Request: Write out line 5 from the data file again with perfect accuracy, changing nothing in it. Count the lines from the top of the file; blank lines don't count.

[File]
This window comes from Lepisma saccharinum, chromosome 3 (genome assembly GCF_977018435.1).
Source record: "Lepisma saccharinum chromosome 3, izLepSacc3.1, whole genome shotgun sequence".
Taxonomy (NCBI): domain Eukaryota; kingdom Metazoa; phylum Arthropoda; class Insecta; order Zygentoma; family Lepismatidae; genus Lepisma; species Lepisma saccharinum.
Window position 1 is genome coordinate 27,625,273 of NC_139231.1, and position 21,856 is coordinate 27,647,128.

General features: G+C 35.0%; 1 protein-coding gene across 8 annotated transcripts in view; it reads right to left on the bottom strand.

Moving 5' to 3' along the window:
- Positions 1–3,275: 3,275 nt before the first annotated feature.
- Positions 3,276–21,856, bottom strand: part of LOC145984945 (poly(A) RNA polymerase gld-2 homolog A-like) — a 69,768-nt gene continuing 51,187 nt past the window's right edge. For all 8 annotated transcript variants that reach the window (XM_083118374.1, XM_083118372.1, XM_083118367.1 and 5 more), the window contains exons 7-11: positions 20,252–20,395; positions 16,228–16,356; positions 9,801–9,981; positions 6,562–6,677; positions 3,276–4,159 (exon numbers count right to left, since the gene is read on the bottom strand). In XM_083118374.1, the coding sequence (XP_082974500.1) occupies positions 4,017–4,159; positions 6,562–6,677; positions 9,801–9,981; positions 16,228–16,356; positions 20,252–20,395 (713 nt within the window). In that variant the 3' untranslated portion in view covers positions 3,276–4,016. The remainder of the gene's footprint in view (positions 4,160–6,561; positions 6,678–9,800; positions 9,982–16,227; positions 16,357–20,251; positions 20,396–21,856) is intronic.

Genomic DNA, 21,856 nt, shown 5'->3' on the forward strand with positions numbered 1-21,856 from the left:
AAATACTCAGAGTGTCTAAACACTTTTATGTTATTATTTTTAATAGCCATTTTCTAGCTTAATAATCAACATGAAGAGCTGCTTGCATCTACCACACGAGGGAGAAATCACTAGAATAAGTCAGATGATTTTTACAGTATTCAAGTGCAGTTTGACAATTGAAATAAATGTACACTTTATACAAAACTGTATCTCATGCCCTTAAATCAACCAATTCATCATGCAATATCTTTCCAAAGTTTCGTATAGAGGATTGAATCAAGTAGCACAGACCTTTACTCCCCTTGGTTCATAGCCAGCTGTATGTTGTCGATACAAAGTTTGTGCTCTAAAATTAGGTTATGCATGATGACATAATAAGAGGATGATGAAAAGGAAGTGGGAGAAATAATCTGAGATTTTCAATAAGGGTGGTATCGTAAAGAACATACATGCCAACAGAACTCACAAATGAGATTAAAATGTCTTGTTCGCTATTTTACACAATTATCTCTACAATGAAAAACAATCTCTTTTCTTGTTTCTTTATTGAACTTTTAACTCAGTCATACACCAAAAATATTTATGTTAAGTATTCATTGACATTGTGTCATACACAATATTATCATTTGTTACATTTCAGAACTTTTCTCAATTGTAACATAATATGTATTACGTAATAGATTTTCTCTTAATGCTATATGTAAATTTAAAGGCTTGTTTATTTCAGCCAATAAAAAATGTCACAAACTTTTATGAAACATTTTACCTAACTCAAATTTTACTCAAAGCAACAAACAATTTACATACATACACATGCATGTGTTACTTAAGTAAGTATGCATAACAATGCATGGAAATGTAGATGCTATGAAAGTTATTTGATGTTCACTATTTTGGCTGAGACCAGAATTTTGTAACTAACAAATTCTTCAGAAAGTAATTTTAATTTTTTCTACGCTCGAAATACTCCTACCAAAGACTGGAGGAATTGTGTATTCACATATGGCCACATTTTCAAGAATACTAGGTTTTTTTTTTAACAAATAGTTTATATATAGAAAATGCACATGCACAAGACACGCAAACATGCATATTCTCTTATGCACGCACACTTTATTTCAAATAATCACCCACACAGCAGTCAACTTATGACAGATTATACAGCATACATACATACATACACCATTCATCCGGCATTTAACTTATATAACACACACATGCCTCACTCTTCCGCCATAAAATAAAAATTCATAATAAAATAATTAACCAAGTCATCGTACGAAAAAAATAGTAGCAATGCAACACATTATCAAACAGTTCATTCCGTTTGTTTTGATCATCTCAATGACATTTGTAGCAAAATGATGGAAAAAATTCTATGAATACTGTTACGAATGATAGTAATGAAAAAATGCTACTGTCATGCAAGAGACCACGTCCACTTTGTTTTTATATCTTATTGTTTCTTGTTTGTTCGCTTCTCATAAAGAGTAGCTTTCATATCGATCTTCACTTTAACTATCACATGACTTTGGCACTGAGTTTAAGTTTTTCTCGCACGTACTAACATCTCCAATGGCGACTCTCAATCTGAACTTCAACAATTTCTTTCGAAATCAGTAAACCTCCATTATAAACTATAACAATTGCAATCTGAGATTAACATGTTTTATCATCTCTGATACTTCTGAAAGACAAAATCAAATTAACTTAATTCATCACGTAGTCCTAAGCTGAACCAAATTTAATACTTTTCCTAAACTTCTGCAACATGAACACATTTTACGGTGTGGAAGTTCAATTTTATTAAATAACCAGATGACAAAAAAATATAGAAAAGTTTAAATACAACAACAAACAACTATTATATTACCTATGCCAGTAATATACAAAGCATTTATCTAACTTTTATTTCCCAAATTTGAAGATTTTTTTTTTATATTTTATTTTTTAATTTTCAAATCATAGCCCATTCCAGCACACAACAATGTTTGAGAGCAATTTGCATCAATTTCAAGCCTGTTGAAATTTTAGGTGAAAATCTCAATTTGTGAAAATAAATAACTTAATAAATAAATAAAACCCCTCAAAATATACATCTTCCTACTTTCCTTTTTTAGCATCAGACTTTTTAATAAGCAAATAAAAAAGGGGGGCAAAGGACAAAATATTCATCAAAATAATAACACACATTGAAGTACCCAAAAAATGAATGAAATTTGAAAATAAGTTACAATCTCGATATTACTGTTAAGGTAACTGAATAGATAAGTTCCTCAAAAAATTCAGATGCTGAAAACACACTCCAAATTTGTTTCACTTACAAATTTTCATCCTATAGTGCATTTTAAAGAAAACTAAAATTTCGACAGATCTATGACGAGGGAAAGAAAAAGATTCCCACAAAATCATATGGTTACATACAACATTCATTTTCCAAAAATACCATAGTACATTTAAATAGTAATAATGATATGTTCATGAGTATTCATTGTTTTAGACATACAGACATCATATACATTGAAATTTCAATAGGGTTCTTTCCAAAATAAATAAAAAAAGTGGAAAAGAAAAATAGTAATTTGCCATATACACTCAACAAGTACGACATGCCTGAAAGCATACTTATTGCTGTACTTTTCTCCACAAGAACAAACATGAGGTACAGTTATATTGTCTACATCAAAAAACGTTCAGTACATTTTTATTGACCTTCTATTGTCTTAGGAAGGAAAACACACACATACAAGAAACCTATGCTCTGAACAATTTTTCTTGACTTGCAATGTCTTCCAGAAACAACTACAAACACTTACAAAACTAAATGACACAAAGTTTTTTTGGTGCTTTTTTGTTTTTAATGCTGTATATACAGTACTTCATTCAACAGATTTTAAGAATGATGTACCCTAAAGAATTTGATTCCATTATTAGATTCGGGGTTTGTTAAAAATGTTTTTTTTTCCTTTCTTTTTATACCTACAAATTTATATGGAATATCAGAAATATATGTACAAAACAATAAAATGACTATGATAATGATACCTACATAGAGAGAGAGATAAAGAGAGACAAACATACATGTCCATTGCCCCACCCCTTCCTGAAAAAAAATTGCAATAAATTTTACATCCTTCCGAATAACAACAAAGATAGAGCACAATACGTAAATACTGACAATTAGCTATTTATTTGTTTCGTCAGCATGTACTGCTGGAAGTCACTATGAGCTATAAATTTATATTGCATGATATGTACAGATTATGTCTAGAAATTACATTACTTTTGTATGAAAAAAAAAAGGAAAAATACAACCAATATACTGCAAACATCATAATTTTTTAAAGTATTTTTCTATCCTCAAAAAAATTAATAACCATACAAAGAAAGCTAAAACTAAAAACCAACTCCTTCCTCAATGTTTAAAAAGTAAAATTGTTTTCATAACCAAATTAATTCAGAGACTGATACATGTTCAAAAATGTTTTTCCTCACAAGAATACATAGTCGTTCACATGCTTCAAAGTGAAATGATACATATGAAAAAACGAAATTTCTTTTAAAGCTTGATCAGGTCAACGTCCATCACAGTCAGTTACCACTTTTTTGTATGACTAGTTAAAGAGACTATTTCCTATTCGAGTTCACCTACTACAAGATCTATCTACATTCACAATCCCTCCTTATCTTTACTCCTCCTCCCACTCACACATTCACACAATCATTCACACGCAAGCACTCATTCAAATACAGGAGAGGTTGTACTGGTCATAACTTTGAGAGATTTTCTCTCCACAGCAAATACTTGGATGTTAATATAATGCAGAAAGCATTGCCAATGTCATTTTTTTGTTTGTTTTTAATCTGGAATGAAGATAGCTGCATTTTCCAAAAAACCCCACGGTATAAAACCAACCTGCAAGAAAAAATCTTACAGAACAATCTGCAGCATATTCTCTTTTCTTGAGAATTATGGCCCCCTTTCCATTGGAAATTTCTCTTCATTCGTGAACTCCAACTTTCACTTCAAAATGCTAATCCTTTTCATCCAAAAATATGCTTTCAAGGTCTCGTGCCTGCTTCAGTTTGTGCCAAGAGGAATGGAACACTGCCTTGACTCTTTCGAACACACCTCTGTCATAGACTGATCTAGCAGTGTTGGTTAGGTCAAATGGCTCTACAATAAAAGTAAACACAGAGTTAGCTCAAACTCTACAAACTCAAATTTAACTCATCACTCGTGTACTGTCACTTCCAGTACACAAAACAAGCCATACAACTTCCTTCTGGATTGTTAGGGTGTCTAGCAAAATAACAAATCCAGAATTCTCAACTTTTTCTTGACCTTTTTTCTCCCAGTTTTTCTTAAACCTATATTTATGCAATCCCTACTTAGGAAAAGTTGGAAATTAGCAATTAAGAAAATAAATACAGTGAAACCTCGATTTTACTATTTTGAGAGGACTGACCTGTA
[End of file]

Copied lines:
General features: G+C 35.0%; 1 protein-coding gene across 8 annotated transcripts in view; it reads right to left on the bottom strand.